It seems Vancouver’s Terry David Mulligan has lived multiple lifetimes with hundreds of yarns to prove it. From Royal Canadian Mountie to eclectic radio host; film and television actor; 14-year Western correspondent and VJ for Citytv’s MuchMusic then host of MuchWest; author and wine connoisseur.

“I’ve interviewed almost everyone,” quips Mulligan matter-of-factly and immediately jumps into a barrage of great anecdotes and juicy trivia. “I had a great working relationship with Janis Joplin. She’d break out the bourbon in a taped interview – drink me under the table- but I’d get so drunk I could only use the first half of the interview!” he admits.
“I had to record three interviews with Jimi Hendrix in Vancouver in 1968, I was so nervous. I didn’t realize until after the interview that he spent summer’s here in Vancouver at his grandmother Nora’s house. I thought he came from London. That experience made me a better interviewer.”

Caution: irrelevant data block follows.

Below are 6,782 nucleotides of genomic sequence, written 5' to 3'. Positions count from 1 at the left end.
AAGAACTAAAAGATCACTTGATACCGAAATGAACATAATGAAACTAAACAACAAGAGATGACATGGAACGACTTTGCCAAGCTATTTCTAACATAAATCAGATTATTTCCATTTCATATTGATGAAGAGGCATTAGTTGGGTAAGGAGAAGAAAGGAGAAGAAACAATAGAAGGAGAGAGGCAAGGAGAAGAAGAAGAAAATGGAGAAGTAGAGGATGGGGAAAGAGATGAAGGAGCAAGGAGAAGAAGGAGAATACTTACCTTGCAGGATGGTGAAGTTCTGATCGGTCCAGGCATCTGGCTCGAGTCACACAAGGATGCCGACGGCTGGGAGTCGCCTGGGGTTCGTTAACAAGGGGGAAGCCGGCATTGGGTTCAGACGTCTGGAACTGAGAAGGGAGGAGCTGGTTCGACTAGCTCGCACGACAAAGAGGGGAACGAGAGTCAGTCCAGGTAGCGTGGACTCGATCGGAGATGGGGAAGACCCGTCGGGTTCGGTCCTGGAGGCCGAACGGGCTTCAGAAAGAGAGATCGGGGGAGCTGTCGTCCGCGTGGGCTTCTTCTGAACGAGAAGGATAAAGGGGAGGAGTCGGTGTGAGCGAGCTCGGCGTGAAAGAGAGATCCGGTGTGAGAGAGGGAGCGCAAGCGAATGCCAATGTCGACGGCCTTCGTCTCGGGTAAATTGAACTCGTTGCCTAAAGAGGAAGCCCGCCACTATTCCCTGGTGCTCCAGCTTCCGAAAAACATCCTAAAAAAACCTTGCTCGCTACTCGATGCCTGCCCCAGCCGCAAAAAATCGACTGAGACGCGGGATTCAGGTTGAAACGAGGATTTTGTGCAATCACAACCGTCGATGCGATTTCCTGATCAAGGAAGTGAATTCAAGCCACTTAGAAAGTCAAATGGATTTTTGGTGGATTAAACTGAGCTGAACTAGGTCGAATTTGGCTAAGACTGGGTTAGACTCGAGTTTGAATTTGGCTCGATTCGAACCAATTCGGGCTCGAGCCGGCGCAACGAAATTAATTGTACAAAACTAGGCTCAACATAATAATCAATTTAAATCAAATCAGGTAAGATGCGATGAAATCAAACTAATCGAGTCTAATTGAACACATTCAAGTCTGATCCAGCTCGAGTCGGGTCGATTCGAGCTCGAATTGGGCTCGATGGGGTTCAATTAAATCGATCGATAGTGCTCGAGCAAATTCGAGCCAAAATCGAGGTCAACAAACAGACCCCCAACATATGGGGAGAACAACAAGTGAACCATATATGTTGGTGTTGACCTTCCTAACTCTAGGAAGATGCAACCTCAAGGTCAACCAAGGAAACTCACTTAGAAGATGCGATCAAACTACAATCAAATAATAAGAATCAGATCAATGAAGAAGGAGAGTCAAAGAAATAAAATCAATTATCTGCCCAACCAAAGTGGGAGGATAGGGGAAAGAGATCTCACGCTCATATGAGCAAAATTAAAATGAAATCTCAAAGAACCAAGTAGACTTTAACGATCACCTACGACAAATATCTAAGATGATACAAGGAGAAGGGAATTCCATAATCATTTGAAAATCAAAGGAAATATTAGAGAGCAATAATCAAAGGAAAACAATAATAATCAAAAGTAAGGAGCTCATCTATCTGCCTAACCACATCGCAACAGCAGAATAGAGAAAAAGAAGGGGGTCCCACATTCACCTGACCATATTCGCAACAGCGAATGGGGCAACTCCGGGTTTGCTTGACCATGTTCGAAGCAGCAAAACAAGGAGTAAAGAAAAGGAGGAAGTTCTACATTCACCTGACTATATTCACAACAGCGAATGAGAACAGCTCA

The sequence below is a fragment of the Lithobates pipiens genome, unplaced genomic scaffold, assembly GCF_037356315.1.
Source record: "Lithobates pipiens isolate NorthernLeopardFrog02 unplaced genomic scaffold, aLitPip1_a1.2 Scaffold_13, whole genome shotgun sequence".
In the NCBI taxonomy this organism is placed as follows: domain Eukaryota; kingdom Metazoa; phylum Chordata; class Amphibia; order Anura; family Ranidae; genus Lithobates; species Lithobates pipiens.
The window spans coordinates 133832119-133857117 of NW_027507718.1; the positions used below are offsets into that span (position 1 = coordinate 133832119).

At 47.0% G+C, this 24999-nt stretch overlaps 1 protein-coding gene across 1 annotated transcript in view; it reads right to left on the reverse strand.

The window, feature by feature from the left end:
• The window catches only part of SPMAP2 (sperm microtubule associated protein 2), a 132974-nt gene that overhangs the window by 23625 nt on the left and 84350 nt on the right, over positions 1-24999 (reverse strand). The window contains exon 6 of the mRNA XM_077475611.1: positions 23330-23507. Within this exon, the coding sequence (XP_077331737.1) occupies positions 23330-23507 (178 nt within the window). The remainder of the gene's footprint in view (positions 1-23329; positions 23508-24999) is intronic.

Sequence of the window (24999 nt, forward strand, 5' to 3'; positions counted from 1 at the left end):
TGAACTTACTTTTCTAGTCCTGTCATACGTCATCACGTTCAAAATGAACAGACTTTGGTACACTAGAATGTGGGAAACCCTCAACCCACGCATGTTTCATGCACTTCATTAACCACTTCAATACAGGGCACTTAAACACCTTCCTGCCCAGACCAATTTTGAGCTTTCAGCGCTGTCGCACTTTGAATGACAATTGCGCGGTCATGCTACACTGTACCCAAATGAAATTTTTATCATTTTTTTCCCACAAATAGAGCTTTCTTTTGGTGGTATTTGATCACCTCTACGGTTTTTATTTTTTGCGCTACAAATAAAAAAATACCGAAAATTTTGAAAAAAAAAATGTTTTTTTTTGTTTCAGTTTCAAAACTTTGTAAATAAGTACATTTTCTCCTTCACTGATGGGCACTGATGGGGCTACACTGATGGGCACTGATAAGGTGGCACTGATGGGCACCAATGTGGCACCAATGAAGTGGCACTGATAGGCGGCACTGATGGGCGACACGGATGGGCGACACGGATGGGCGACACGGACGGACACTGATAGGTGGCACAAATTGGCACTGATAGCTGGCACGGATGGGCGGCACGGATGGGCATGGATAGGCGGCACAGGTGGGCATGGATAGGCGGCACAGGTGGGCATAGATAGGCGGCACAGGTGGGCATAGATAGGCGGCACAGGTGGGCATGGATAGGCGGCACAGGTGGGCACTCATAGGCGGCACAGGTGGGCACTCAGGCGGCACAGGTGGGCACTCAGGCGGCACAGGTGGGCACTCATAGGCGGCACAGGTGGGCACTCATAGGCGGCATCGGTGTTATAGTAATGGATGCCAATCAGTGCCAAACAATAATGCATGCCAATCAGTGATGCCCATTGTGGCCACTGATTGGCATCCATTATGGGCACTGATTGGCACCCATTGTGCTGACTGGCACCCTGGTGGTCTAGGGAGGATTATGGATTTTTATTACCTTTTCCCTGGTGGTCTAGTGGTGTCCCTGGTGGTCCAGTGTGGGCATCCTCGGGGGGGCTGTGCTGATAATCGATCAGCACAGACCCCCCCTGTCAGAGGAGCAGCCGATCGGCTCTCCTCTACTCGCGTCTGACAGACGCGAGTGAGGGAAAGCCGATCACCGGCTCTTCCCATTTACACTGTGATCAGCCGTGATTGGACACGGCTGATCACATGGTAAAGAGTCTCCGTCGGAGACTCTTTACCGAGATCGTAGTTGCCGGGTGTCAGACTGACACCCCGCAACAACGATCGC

His book, Mulligan’s Stew published in 2011, is the ultimate smorgasbord of rock ‘n roll anecdotes during Vancouver’s summer of love: hanging out with Cheech and Chong or shopping with Jim Morrison on Davie Street. “ Morrison was looking for Hemingway books and Beatle boots and was always quoting poetry- very hard to make sense of what he was saying,” reminisces Mulligan.

Born in New Westminster, B.C., Mulligan’s first career was as an RCMP officer in Red Deer, Alberta from 1960 to 1964. “But I just wanted to be involved with music and got pulled into radio,” he says. “When I phoned my Dad to tell him I had left the Mounties, he didn’t speak to me for a year.”

Mulligan’s passion for music was obviously contagious- he was given the opportunity to create and program Canada’s first underground rock station CLKG-FM, now CFOX. For 15 years he has produced and hosted Mulligan Stew, a weekly 2-hour music program of hot tracks for Alberta’s Public Radio Network, CKUA and The Tasting Room, a travel, food and wine show, for BC Radio.